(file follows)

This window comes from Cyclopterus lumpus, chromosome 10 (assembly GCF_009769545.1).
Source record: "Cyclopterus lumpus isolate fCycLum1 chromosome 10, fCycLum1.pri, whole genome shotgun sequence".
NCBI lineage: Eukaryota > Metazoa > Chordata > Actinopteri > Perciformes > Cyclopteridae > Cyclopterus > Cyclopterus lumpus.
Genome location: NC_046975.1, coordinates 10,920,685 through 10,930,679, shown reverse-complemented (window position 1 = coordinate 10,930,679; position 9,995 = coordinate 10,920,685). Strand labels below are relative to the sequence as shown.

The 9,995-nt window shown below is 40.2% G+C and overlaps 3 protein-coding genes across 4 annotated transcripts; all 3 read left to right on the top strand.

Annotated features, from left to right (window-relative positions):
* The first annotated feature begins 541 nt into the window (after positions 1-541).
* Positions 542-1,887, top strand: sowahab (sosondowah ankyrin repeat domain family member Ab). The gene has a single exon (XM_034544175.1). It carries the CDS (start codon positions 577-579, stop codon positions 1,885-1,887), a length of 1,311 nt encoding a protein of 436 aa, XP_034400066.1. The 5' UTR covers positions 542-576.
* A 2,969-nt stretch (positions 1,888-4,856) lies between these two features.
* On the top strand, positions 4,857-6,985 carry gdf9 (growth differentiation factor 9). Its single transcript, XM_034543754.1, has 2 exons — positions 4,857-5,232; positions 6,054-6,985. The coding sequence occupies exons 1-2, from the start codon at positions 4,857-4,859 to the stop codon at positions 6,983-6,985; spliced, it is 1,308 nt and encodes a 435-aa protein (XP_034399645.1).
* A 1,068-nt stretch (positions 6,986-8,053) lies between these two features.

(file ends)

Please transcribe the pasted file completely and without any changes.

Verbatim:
This window comes from Cyclopterus lumpus, chromosome 10 (assembly GCF_009769545.1).
Source record: "Cyclopterus lumpus isolate fCycLum1 chromosome 10, fCycLum1.pri, whole genome shotgun sequence".
NCBI lineage: Eukaryota > Metazoa > Chordata > Actinopteri > Perciformes > Cyclopteridae > Cyclopterus > Cyclopterus lumpus.
Genome location: NC_046975.1, coordinates 10,920,685 through 10,930,679, shown reverse-complemented (window position 1 = coordinate 10,930,679; position 9,995 = coordinate 10,920,685). Strand labels below are relative to the sequence as shown.

The 9,995-nt window shown below is 40.2% G+C and overlaps 3 protein-coding genes across 4 annotated transcripts; all 3 read left to right on the top strand.

Annotated features, from left to right (window-relative positions):
* The first annotated feature begins 541 nt into the window (after positions 1-541).
* Positions 542-1,887, top strand: sowahab (sosondowah ankyrin repeat domain family member Ab). The gene has a single exon (XM_034544175.1). It carries the CDS (start codon positions 577-579, stop codon positions 1,885-1,887), a length of 1,311 nt encoding a protein of 436 aa, XP_034400066.1. The 5' UTR covers positions 542-576.
* A 2,969-nt stretch (positions 1,888-4,856) lies between these two features.
* On the top strand, positions 4,857-6,985 carry gdf9 (growth differentiation factor 9). Its single transcript, XM_034543754.1, has 2 exons — positions 4,857-5,232; positions 6,054-6,985. The coding sequence occupies exons 1-2, from the start codon at positions 4,857-4,859 to the stop codon at positions 6,983-6,985; spliced, it is 1,308 nt and encodes a 435-aa protein (XP_034399645.1).
* A 1,068-nt stretch (positions 6,986-8,053) lies between these two features.